The first slide shows a baffling pair of clip-art images. One appears to be an outline of a school and the other is an alarm clock. The images only make a bit more sense a few seconds later when the presentation's title fades in:
"Can we stop PowerPoint turning the clock back on schools?"
The next slide shows a sepia photo of a classroom, taken at least a century ago, with pupils sat in neat rows in front of a blackboard. And then the bullet points start flying across the screen one by one, each accompanied by a tinny "whoosh".
- For decades, teachers have been advised to avoid "chalk and talk" - lessons simply involving lectures from the front of the class.
- Indeed, the phrase "chalk and talk" has been in use since the 1930s. (It might be even older: Scottish teachers began using blackboards in the 18th century.)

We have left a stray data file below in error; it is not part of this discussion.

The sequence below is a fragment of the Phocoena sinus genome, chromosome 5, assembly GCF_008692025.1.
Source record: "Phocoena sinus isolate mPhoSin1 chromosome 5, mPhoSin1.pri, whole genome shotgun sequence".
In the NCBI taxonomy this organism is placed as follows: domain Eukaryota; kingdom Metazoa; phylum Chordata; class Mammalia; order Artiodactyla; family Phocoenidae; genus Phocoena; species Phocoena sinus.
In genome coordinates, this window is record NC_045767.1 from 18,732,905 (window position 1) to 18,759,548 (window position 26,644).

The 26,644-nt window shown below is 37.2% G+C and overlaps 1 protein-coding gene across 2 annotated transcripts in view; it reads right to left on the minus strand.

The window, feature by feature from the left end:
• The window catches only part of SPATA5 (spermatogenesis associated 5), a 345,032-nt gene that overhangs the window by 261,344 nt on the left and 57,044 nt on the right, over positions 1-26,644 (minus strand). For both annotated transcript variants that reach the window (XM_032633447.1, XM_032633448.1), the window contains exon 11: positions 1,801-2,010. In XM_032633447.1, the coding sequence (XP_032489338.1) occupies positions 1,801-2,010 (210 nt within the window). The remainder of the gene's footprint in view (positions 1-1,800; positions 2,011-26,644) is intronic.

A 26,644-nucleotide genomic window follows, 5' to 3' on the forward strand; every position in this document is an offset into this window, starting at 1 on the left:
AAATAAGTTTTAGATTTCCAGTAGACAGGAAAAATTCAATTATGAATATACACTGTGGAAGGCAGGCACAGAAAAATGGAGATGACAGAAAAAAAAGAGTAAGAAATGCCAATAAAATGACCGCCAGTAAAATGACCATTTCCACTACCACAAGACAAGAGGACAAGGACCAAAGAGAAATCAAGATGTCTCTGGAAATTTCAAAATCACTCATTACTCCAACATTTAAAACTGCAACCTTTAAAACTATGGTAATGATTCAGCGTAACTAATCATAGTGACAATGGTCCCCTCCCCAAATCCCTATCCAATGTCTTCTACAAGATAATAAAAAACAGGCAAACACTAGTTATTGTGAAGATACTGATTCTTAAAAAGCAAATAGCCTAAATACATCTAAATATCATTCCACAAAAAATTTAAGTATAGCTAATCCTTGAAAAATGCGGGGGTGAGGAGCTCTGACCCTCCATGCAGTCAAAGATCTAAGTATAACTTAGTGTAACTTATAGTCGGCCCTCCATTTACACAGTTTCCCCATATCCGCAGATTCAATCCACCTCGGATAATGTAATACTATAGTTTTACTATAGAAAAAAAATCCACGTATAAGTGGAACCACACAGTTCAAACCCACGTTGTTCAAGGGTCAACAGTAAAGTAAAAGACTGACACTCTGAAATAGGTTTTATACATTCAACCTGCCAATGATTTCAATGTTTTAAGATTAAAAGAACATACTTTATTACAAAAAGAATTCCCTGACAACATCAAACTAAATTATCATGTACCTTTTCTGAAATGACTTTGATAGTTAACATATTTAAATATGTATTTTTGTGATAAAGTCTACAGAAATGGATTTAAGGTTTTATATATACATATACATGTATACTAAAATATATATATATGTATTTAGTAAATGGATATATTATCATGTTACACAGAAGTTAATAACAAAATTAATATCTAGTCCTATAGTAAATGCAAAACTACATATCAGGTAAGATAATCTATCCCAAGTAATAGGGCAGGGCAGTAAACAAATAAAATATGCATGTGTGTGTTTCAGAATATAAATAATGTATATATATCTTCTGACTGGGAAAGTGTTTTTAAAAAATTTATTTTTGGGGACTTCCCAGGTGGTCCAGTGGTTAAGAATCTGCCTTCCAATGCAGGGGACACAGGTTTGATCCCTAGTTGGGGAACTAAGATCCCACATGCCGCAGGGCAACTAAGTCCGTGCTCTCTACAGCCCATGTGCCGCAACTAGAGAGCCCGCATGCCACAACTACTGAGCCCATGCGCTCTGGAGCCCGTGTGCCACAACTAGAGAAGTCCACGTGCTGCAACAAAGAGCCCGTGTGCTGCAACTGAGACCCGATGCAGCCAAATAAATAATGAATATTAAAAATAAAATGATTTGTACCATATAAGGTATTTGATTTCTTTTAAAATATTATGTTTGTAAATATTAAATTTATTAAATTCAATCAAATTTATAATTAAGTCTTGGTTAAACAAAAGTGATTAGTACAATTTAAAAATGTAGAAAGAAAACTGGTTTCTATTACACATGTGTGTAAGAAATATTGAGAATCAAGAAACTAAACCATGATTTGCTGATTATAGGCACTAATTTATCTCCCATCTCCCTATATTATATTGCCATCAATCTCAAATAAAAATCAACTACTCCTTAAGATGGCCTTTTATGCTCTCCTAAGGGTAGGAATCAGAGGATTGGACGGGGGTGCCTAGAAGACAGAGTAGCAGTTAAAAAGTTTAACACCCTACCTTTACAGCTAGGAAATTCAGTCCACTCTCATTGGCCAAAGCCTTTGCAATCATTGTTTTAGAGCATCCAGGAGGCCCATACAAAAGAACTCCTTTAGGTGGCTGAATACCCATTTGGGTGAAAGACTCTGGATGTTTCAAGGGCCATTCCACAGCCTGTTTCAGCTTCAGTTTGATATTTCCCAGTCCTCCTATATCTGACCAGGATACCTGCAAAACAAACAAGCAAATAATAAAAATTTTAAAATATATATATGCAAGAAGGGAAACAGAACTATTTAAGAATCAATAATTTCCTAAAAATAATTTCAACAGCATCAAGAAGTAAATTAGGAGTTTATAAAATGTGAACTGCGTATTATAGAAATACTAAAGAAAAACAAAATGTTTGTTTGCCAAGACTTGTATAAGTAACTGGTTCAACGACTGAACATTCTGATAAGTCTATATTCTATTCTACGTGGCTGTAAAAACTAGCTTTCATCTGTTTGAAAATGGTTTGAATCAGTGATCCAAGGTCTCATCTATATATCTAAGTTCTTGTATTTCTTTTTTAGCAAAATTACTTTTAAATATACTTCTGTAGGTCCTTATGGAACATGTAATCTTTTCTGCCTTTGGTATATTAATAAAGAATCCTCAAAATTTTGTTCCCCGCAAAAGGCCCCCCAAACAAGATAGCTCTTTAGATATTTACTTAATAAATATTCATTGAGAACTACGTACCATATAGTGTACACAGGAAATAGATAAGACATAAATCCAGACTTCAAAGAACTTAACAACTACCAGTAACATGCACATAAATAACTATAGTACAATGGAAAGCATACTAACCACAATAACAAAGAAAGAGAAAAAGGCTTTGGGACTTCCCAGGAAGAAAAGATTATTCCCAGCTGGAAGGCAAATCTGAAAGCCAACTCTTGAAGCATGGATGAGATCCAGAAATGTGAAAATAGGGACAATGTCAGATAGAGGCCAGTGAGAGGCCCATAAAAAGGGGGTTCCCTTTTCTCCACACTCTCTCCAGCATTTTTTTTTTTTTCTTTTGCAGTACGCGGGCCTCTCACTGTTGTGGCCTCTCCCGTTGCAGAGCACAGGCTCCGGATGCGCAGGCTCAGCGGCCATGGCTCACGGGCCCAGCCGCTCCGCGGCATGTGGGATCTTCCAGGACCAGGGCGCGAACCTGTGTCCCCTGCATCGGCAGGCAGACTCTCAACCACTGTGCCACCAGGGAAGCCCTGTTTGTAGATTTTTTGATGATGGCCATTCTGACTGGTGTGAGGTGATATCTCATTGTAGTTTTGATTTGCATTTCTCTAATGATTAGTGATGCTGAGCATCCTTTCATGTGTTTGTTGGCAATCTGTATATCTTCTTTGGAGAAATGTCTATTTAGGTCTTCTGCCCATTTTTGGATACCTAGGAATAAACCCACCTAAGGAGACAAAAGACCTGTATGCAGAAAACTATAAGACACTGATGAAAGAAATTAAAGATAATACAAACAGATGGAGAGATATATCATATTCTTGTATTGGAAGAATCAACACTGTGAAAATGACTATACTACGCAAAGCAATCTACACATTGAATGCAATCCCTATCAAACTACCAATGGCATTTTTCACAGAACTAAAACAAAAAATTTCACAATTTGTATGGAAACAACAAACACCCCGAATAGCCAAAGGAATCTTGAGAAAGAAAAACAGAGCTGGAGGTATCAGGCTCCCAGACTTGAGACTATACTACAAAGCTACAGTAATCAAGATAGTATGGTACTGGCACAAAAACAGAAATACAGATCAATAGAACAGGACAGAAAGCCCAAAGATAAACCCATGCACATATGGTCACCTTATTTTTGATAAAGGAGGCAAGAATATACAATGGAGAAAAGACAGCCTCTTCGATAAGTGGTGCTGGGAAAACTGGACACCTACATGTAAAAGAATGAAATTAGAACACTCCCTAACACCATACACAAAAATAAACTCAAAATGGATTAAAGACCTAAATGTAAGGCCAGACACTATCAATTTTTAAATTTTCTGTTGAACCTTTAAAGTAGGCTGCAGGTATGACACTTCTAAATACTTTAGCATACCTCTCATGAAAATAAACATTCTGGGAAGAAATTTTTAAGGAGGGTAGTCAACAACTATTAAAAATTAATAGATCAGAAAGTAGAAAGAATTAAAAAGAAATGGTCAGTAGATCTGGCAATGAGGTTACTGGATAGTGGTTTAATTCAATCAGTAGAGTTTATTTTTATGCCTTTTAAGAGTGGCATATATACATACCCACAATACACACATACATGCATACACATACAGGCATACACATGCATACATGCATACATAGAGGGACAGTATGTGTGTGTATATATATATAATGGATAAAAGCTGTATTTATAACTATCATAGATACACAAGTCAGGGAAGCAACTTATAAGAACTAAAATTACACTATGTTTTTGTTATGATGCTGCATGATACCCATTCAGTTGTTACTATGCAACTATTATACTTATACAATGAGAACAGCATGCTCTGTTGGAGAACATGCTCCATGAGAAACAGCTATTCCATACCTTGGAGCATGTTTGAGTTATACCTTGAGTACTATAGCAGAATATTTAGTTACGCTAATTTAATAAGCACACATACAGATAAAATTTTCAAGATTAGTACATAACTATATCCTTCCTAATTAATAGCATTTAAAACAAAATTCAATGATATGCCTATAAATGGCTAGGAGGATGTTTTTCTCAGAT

- Modern technology was supposed to help change that .
The image of the old classroom fades away to show a modern one. The new picture is in colour and the teacher is in front of an interactive whiteboard, although the room still looks oddly similar. Then up flies a barrage of figures showing the rise of interactive whiteboards and projectors since the late 1990s, before they are replaced by another slide of bullet points.
- But, too often, interactive whiteboards aren't being used, well, interactively.
- One of the chief culprits is PowerPoint.
A slide on "Death by PowerPoint" appears, listing criticisms of poor presentations. (And not just from the education world: "The US military calls dull PowerPoint briefings to journalists `hypnotising chickens'.")
In a font resembling handwriting in chalk, a series of new bullet points appears against a blackboard background.
- At least on the blackboard you could change direction mid-lesson.
- It was also easier to hand the chalk over to a pupil.
- So what can you do?
With no alternative available, you click to turn to the next page.
Michael Shaw is editor of TESpro